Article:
Jerome I. Friedman

Facts

Jerome I. Friedman

Photo from the Nobel Foundation archive.

Jerome I. Friedman
The Nobel Prize in Physics 1990

Born: 28 March 1930, Chicago, IL, USA

Affiliation at the time of the award: Massachusetts Institute of Technology (MIT), Cambridge, MA, USA

Prize motivation: "for their pioneering investigations concerning deep inelastic scattering of electrons on protons and bound neutrons, which have been of essential importance for the development of the quark model in particle physics."

Prize share: 1/3

Work

Normal matter consists of atoms possessing nuclei of protons and neutrons, surrounded by electrons. In a series of experiments conducted around 1970, Jerome Friedman, Henry Kendall, and Richard Taylor aimed high-energy electrons at protons and neutrons using a large accelerator. They studied how the electrons scattered during the collisions and how protons were sometimes converted into other particles. Their results supported the theory that protons and neutrons are composed of sub-particles, quarks.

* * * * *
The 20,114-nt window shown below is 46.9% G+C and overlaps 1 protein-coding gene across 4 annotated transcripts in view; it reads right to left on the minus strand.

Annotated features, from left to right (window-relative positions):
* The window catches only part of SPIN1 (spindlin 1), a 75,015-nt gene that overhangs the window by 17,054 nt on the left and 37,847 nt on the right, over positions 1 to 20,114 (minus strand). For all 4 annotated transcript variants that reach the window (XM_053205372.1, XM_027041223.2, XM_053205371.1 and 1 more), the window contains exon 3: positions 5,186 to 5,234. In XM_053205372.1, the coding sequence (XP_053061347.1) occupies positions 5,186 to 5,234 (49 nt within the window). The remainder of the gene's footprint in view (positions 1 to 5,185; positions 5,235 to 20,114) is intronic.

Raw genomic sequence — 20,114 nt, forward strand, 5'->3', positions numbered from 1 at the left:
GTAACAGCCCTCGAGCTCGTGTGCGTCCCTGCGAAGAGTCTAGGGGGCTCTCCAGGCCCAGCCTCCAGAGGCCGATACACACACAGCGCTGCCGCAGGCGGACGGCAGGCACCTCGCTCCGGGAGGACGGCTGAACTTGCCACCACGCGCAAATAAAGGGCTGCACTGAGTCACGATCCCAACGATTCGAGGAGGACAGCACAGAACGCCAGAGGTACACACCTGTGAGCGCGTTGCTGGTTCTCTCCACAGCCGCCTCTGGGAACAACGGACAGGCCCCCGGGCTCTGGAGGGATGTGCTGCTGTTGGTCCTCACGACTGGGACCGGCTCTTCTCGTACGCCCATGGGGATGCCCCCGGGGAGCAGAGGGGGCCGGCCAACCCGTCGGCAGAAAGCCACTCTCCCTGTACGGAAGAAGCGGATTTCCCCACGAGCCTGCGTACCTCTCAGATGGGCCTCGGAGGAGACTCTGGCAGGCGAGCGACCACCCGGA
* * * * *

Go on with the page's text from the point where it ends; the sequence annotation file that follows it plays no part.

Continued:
To cite this section
MLA style: Jerome I. Friedman – Facts. NobelPrize.org. Nobel Media AB 2018. Mon. 19 Nov 2018. <https://www.nobelprize.org/prizes/physics/1990/friedman/facts/>

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